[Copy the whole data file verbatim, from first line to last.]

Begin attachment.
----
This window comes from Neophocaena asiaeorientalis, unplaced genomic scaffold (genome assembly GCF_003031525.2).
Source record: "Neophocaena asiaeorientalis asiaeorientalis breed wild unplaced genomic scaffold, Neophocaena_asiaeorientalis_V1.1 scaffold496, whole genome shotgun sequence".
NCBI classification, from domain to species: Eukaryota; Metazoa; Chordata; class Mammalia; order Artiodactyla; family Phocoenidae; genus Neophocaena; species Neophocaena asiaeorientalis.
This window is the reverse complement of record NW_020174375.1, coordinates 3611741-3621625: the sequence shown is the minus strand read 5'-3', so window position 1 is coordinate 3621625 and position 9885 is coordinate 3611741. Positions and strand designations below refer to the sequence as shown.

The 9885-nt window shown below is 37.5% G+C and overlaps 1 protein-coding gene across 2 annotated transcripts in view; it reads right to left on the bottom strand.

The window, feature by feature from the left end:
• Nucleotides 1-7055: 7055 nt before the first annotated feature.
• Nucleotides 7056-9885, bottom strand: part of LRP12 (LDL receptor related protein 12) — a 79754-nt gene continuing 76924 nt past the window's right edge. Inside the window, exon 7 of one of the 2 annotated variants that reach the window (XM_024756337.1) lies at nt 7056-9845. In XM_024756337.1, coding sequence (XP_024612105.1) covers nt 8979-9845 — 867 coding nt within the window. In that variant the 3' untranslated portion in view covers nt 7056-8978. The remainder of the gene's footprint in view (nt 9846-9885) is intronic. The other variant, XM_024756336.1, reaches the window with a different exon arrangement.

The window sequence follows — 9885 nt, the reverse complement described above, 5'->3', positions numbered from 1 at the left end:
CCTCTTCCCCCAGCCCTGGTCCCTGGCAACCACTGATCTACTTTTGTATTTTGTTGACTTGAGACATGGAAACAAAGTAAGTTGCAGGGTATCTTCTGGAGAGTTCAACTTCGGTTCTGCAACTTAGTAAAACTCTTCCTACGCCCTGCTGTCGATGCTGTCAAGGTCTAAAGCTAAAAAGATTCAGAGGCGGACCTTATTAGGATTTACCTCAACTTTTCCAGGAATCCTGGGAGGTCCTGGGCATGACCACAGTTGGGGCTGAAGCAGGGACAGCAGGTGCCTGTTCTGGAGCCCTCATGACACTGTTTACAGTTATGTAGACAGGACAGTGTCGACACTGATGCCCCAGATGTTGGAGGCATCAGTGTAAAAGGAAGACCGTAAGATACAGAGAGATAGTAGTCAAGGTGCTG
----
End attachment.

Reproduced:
This window comes from Neophocaena asiaeorientalis, unplaced genomic scaffold (genome assembly GCF_003031525.2).
Source record: "Neophocaena asiaeorientalis asiaeorientalis breed wild unplaced genomic scaffold, Neophocaena_asiaeorientalis_V1.1 scaffold496, whole genome shotgun sequence".
NCBI classification, from domain to species: Eukaryota; Metazoa; Chordata; class Mammalia; order Artiodactyla; family Phocoenidae; genus Neophocaena; species Neophocaena asiaeorientalis.
This window is the reverse complement of record NW_020174375.1, coordinates 3611741-3621625: the sequence shown is the minus strand read 5'-3', so window position 1 is coordinate 3621625 and position 9885 is coordinate 3611741. Positions and strand designations below refer to the sequence as shown.

The 9885-nt window shown below is 37.5% G+C and overlaps 1 protein-coding gene across 2 annotated transcripts in view; it reads right to left on the bottom strand.

The window, feature by feature from the left end:
• Nucleotides 1-7055: 7055 nt before the first annotated feature.
• Nucleotides 7056-9885, bottom strand: part of LRP12 (LDL receptor related protein 12) — a 79754-nt gene continuing 76924 nt past the window's right edge. Inside the window, exon 7 of one of the 2 annotated variants that reach the window (XM_024756337.1) lies at nt 7056-9845. In XM_024756337.1, coding sequence (XP_024612105.1) covers nt 8979-9845 — 867 coding nt within the window. In that variant the 3' untranslated portion in view covers nt 7056-8978. The remainder of the gene's footprint in view (nt 9846-9885) is intronic. The other variant, XM_024756336.1, reaches the window with a different exon arrangement.

The window sequence follows — 9885 nt, the reverse complement described above, 5'->3', positions numbered from 1 at the left end:
CCTCTTCCCCCAGCCCTGGTCCCTGGCAACCACTGATCTACTTTTGTATTTTGTTGACTTGAGACATGGAAACAAAGTAAGTTGCAGGGTATCTTCTGGAGAGTTCAACTTCGGTTCTGCAACTTAGTAAAACTCTTCCTACGCCCTGCTGTCGATGCTGTCAAGGTCTAAAGCTAAAAAGATTCAGAGGCGGACCTTATTAGGATTTACCTCAACTTTTCCAGGAATCCTGGGAGGTCCTGGGCATGACCACAGTTGGGGCTGAAGCAGGGACAGCAGGTGCCTGTTCTGGAGCCCTCATGACACTGTTTACAGTTATGTAGACAGGACAGTGTCGACACTGATGCCCCAGATGTTGGAGGCATCAGTGTAAAAGGAAGACCGTAAGATACAGAGAGATAGTAGTCAAGGTGCTG